How are team diversity and innovation connected? How can working abroad increase one’s chances of making an impactful discovery?
In his book Range, David Epstein discusses the link between team diversity and innovation. Epstein says that the more diverse the backgrounds of the team members, the greater the chance they will make a discovery or innovation
Here’s David Epstein’s argument.
Team Diversity and Innovation
In Range, David Epstein explores the connection between team diversity and innovation. He encourages leaders of innovative companies to bring together diverse teams of members from different backgrounds.
Team members with diverse backgrounds bring together diverse ideas, making it more likely that they’ll come up with something new. Epstein notes that for this reason, scientists who have worked abroad at some point in their lives, on average, make more impactful discoveries.
Diverse team members are also more likely to bring conflicting values which, when expressed constructively, contribute to a healthy tension, as we just discussed. The diverse superforecasting teams we mentioned earlier are particularly good at this.
Epstein asserts that diversity can be discovered even within a single organization. In the most effective organizations, team members frequently work with new collaborators, assisting departments outside of their specific area of expertise. In contrast, clustering into small teams that rarely interact or exchange members stifles creativity.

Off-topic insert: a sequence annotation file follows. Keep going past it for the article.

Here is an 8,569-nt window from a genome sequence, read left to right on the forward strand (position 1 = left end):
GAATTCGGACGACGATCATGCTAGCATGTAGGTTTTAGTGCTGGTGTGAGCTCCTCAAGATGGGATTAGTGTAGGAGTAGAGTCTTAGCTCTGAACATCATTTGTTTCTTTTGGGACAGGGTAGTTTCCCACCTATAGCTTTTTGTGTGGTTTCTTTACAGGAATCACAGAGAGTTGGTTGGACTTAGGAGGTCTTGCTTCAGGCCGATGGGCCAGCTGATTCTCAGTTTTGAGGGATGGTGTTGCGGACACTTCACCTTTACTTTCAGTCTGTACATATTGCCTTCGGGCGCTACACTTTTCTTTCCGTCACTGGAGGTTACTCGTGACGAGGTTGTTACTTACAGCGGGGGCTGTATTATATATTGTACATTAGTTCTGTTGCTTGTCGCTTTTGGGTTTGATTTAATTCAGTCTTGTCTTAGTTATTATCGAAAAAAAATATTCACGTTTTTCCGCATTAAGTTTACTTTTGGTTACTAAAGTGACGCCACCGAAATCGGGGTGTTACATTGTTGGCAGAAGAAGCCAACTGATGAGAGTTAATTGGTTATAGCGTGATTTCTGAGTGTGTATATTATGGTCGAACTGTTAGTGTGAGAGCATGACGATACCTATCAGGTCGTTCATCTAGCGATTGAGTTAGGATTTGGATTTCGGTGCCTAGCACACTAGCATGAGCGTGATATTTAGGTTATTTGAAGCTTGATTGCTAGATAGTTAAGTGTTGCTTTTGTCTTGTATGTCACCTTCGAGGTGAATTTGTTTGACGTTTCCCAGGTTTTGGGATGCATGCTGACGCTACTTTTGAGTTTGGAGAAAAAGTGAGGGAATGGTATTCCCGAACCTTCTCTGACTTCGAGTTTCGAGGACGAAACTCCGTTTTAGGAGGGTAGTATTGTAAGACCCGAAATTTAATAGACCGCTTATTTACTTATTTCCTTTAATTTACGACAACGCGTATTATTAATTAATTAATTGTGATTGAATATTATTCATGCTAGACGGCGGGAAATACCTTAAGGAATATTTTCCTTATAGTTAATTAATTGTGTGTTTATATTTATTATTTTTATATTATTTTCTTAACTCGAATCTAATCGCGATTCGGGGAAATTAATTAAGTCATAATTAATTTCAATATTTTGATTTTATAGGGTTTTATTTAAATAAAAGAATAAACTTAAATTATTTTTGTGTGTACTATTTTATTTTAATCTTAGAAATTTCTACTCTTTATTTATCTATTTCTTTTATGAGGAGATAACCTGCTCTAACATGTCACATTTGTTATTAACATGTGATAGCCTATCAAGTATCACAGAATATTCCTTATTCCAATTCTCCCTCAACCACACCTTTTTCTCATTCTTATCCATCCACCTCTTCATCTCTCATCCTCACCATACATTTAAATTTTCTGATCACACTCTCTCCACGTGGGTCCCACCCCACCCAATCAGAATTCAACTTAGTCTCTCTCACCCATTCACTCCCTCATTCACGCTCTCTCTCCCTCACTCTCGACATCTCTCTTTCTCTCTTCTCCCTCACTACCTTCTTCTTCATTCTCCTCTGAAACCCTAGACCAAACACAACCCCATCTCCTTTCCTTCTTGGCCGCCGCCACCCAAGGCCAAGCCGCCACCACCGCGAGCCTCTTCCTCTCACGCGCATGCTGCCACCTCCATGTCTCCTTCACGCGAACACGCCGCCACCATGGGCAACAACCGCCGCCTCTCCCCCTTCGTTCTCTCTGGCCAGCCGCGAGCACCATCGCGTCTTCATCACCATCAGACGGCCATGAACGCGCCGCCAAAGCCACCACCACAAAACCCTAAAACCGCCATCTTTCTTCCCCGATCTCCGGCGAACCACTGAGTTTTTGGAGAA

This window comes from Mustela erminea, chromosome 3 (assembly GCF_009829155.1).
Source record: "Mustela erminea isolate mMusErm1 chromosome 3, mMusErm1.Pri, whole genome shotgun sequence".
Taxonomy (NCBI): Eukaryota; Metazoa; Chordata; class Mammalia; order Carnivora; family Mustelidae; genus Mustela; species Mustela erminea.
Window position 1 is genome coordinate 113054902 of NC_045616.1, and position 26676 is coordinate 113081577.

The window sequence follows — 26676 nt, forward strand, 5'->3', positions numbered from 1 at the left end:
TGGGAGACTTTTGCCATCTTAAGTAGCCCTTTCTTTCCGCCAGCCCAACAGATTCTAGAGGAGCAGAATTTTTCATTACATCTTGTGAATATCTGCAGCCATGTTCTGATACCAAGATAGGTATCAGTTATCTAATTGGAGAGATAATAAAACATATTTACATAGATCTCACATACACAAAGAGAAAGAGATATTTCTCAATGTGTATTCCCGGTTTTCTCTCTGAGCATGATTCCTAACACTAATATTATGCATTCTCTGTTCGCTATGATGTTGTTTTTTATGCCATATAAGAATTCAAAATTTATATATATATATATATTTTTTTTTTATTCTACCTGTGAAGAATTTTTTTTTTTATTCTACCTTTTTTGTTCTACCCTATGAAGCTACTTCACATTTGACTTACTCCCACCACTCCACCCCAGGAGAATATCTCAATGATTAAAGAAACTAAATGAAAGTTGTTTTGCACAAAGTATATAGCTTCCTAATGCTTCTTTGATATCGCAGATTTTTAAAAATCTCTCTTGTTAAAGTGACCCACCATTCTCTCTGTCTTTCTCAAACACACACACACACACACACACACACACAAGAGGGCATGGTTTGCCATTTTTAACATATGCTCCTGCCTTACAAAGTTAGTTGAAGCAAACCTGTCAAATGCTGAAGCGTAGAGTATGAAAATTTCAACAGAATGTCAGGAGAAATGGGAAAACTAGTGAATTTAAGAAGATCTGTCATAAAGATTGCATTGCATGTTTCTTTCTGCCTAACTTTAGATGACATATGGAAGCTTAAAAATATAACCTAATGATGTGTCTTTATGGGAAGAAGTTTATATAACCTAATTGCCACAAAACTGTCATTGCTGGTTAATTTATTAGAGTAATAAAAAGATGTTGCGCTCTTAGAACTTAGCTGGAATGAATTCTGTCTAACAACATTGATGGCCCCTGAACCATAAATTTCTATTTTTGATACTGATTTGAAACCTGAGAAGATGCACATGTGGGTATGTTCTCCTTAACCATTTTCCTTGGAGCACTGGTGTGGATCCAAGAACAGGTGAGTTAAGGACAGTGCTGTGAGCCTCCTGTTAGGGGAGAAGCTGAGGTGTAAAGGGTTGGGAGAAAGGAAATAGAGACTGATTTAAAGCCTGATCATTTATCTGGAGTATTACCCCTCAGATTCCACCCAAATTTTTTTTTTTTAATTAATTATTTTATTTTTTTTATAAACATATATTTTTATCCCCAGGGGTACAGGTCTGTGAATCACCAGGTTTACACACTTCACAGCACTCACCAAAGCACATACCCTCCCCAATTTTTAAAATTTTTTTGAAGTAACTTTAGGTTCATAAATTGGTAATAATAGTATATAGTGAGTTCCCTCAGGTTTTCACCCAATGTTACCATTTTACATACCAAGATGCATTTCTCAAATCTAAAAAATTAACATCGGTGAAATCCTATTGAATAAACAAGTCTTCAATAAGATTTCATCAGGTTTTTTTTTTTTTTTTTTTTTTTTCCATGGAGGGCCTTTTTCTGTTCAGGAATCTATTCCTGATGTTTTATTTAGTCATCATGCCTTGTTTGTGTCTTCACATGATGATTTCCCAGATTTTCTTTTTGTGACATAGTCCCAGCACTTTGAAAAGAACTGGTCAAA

True diversity of ideas in the workplace necessarily requires a constructive approach to conflict and dissent. It’s easy for differences between people to spark division and hurt rather than innovation. In the seminal 1999 work Nonviolent Communication, psychologist Marshall Rosenberg offers a detailed step-by-step guide to ensuring that conflicts are resolved in a compassionate and productive way.
Express your own needs without making demandsIdentify the other person’s needs
Verify that each of you understands the other’s needs
Express empathy for the other person’s pain or frustrationPropose solutions that meet each person’s needs
As these steps indicate, the heart of nonviolent communication is human connection. Mutual understanding and compassion put greater emphasis on both parties’ similarities than their differences, taking some of the friction out of diversity.
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Here's what you'll find in our full Range summary :
- Why it's better to be proficient in a range of skills rather than becoming a specialist in one
- Why you're never “too late” to pursue something you’re interested in
- Why the nontraditional background of a generalist gives them an edge